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Eux 11-03-2004 12:58 AM

Debian Sarge & 14 CD's of packages...
Hi folks,

I wanted to ask you guys if there is any alternative to prevent from insert over and over again, the CD's of the Sarge distro when installing a program or package.

See my problem is that I do not have internet at home so I rely mainly in the CD's I have downloaded - but I find really annoying that every time I install ( say for instance mplayer) anything I have to switch between the 14 CD's available in order to complete the installation.

Is there an easier way to do this?

A while ago I heard the possibility to keep the CD's .iso images in the harddrive ( or an external drive ( or something )) and tell the /etc/apt/sources.list file where to look for.

Any ideas?


justin_p 11-03-2004 08:11 AM

There should be a way that you could copy the content of the discs and put them in your own repository for apt on your box as well. Search google and here for creating a local respoitory.

Gamezace 11-03-2004 01:16 PM

Its interesting that you would choose Debian if you don't have an internet connection...

celejar 11-03-2004 11:06 PM

I think Debian is probably a pretty good choice for a non-internet connected system, since so much is included in the distro, but I'm not really that experienced with other distros.

Thymox 11-04-2004 07:06 PM

If you copy the whole of the CDs you need to a spare partition (and at 14 CDs, you'll need a good 10Gb spare, at least), you can add that to your /etc/apt/sources.list file. You may want to comment out the CD entries with a # as well. Here's an example:

deb file:///media/sargecds sarge main
# deb file:///cdrom/ sarge main
# deb sarge main

You should then run apt-get update. With any luck you will now not be asked to pop in any CDs.

I am unsure of the exact tree structure necessary, but I would have thought that if you copy every CD exactly as it's found then you should be OK. If not, you could always try making ISOs of the CDs and loopmounting them, but that's a whole different story!

Eux 11-05-2004 01:13 AM

Thymox,...thank you for the time spared in helping me on this subject.

However, although I am almost understanding the way it should be done in order to function properly, I will need a little more guidance.

For instance:

if I created a separate partition and on that partition I have a folder ( say sarge-cd1-packages ) and then copy the content of each cd to each corresponding folder ( not as an image file ) and then making an entry in the /etc/apt/sources.list like:

- - > deb file://hda4/sarge-cd1-packages/sarge main

the I could get the machine to retrieve all the packages fron that source? Would that be it?

If I were to try creating the .iso images how would that differ from this method described above?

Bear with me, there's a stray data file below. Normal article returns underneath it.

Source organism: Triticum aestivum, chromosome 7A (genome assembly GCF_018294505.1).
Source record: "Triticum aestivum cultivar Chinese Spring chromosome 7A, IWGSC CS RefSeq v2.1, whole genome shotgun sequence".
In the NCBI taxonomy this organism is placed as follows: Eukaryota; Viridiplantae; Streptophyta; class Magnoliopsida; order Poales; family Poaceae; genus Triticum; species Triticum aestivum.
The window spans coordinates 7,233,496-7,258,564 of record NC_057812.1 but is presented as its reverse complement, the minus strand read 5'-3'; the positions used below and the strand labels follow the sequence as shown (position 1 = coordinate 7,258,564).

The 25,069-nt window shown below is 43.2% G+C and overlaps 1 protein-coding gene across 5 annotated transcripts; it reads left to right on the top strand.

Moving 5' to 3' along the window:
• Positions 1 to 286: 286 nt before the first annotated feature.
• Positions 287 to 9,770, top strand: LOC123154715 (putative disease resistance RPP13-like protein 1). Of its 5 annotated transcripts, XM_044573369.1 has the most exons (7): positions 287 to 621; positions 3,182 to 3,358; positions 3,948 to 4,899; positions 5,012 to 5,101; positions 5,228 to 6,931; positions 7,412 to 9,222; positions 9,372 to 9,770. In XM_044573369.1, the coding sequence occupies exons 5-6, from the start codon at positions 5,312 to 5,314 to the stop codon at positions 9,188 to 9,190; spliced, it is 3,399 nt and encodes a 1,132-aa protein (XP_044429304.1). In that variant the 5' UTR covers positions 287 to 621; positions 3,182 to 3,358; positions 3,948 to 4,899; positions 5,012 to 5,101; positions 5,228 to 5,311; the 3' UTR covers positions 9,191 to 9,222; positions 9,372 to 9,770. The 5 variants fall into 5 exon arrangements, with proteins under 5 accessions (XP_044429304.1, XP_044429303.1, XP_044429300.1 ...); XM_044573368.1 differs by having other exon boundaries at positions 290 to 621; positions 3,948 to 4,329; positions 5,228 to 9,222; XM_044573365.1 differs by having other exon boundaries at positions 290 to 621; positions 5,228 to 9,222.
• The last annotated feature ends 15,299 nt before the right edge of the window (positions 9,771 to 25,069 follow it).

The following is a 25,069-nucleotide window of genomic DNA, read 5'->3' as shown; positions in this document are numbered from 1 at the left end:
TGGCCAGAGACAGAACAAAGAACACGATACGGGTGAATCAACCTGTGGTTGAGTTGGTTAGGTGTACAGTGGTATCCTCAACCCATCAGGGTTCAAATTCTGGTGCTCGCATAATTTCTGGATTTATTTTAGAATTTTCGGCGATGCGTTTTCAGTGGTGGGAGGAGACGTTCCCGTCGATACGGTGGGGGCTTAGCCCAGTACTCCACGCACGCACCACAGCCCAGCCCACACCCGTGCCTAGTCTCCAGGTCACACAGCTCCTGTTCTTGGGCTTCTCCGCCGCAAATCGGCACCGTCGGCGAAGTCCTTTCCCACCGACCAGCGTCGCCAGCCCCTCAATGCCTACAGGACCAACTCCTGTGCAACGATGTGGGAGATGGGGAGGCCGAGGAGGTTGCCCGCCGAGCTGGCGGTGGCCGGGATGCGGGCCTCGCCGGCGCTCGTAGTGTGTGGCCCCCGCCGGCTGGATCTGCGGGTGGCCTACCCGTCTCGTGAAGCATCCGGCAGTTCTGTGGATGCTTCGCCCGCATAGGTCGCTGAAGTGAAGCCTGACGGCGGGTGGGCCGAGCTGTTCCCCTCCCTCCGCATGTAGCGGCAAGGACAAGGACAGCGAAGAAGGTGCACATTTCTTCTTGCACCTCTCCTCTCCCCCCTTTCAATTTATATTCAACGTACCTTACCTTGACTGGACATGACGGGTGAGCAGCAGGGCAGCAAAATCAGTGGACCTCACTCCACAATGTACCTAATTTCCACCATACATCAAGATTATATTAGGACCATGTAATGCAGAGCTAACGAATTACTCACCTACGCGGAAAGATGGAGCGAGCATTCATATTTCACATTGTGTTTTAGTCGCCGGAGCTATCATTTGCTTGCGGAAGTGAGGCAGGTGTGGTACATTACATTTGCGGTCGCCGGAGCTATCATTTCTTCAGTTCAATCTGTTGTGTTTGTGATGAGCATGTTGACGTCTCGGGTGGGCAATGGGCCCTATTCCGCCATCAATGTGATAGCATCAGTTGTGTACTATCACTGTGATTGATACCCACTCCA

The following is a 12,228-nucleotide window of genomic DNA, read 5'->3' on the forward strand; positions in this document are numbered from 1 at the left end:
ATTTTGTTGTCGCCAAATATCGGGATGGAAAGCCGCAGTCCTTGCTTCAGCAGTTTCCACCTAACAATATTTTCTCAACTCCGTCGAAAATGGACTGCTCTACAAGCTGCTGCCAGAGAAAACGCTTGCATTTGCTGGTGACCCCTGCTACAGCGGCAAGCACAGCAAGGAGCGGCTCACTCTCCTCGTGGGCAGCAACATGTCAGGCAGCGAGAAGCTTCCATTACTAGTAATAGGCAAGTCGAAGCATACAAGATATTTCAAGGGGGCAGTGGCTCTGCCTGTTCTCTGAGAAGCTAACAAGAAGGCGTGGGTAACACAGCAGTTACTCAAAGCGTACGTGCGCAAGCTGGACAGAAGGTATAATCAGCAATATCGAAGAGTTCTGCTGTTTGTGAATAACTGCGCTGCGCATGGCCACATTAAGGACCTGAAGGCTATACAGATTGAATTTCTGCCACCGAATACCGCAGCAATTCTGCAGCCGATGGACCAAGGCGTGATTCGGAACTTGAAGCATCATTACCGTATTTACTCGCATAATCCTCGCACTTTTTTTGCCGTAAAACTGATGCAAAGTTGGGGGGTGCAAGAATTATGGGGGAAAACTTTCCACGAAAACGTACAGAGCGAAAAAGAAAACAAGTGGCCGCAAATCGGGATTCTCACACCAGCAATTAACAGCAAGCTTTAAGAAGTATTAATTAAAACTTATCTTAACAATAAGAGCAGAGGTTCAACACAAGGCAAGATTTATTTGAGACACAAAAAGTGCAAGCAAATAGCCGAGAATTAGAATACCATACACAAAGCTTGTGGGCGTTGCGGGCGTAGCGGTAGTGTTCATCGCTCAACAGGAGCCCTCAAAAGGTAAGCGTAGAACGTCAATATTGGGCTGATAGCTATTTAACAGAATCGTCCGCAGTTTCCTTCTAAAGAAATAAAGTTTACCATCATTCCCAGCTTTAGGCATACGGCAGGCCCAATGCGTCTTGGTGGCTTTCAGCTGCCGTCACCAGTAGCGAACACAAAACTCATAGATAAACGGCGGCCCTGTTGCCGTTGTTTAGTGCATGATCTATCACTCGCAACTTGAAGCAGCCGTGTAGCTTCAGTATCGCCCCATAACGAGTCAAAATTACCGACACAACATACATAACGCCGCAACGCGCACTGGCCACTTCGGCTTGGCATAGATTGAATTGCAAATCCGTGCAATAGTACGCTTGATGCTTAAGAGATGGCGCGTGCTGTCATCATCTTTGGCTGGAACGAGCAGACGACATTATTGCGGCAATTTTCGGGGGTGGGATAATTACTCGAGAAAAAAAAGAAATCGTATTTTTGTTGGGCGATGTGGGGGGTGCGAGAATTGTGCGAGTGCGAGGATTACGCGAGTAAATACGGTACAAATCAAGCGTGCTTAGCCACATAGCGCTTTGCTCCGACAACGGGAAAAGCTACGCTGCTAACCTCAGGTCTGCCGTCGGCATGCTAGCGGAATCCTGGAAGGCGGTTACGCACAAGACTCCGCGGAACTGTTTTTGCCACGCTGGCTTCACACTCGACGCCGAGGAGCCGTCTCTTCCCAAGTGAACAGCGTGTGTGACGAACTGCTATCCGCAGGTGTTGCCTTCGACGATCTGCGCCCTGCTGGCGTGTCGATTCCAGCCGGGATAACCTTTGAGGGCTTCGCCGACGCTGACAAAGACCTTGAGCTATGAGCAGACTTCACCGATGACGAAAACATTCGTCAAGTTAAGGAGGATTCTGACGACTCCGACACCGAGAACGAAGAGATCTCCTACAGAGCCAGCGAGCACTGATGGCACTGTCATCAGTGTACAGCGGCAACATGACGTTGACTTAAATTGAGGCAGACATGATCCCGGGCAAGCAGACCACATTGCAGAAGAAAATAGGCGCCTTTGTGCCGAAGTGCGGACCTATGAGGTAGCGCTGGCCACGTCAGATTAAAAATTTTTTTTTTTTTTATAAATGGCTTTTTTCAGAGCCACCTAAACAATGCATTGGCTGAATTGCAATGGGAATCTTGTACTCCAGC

Would you know of a good HowTo - Guide regarding this issue?

Thanks a lot"!


abd_bela 11-06-2004 01:44 AM

a good solution
Hi, I 'll give a good solution i am using it , very nice solution!!!

Create a webserver on a machine , say example at adresse
on this machine put all your CD's on a directory say , /var/www/Debian , I suppose that the default directory for the web is /var/www,
put all the CD in this directory( if you have extra deb software, you can add them here or in another directory, the procedure is the same) ( /var/www/Debian )
create the Packages.gz with the command : go to the /var/www

cd /var/www
dpkg-scanpackages Debian /dev/null | gzip > Debian/Packages.gz

that is all in the web server.

Now if you want to install or to add a package in any machine which of course can access to the web server put the following command in the /etc/apt/sources and nothing else

deb Debian/

that all, don't forget the / at the end

you can add to youreat for example for other software which are not

Eux 11-06-2004 09:31 PM

Thank you abd_dela.

Now if I understand correctly, what you are telling me is to create and configure a web server; once done that 'copy' all the .deb packages in the /var/www/Debian directory ?

Is that it?

Don't I have to do any extra / especial tweaking?

Thanks for you help"!

Thymox 11-07-2004 05:21 PM

I thought about the ISO setup a while ago when I wanted access to local Mandrake RPM repositories (I wasn't on broadband then) and I wanted to maintain the ISO files of the distro (and contribs, and PLF) so I could burn them for friends.

Basically what I did with Mandrake was I kept the ISO files on the harddrive, created separate mount points for each one (/mnt/install-cds/disc-X), added entries for each file into the fstab, ensuring that I give it an option "loop":

/mnt/files/isos/mandrake-9.1-disc-1.iso /mnt/install-cds/disc-1 iso9660 noauto,users,loop 0 0
Then I would mount each directory and use Mandrake's package manager thingy to define some new RPM repository, ensuring that I selected "removable media" for each. This way whenever I needed to install something from the "CDs", it'd loop-mount the ISO file in the appropriate place, pull the RPMs from it and then umount it again.

Now, I know we're talking about Debian systems here, but the principle should work in the same way. Create/keep the ISO files of your 14CDs on your harddrive somewhere accessible, create mountpoints for each one, create separate entries for each one in your fstab, edit your sources.list accordingly.

If you have no need to keep full ISO images on your drive, you just want to keep the debs, then I can see no reason why you can't just copy them (keeping the directory structure in tact, perhaps) somewhere and then have your sources.list file point there.

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